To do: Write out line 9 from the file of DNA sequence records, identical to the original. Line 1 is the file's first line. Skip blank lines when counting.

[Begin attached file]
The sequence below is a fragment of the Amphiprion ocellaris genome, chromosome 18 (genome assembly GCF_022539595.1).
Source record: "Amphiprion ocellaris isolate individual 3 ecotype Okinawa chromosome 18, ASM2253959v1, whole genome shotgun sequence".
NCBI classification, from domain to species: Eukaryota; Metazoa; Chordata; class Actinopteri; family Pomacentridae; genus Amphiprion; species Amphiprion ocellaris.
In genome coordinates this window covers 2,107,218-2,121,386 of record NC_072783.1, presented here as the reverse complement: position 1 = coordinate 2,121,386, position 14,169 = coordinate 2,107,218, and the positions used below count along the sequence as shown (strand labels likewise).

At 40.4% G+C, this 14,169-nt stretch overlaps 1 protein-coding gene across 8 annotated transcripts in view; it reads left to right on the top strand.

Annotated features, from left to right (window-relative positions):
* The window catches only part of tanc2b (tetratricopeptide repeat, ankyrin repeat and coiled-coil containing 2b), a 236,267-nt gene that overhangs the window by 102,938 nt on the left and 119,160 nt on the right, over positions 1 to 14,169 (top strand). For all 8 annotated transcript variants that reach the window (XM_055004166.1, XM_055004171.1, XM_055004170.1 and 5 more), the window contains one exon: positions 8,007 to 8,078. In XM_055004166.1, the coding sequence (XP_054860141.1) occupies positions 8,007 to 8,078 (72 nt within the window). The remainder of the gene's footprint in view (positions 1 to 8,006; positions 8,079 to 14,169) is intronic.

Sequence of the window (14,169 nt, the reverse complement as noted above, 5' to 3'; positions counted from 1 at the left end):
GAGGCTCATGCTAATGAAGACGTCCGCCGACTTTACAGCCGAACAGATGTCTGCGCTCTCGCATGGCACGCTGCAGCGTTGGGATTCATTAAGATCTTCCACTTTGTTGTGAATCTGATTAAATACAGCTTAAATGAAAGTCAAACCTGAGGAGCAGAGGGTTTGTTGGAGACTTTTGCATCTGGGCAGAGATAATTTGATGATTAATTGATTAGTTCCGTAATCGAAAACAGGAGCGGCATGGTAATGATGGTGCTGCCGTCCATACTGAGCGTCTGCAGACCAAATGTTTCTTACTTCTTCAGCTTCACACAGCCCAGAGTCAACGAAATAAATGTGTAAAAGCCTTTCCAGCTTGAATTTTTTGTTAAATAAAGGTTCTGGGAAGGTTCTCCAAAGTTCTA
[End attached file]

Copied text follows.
GAGGCTCATGCTAATGAAGACGTCCGCCGACTTTACAGCCGAACAGATGTCTGCGCTCTCGCATGGCACGCTGCAGCGTTGGGATTCATTAAGATCTTCCACTTTGTTGTGAATCTGATTAAATACAGCTTAAATGAAAGTCAAACCTGAGGAGCAGAGGGTTTGTTGGAGACTTTTGCATCTGGGCAGAGATAATTTGATGATTAATTGATTAGTTCCGTAATCGAAAACAGGAGCGGCATGGTAATGATGGTGCTGCCGTCCATACTGAGCGTCTGCAGACCAAATGTTTCTTACTTCTTCAGCTTCACACAGCCCAGAGTCAACGAAATAAATGTGTAAAAGCCTTTCCAGCTTGAATTTTTTGTTAAATAAAGGTTCTGGGAAGGTTCTCCAAAGTTCTA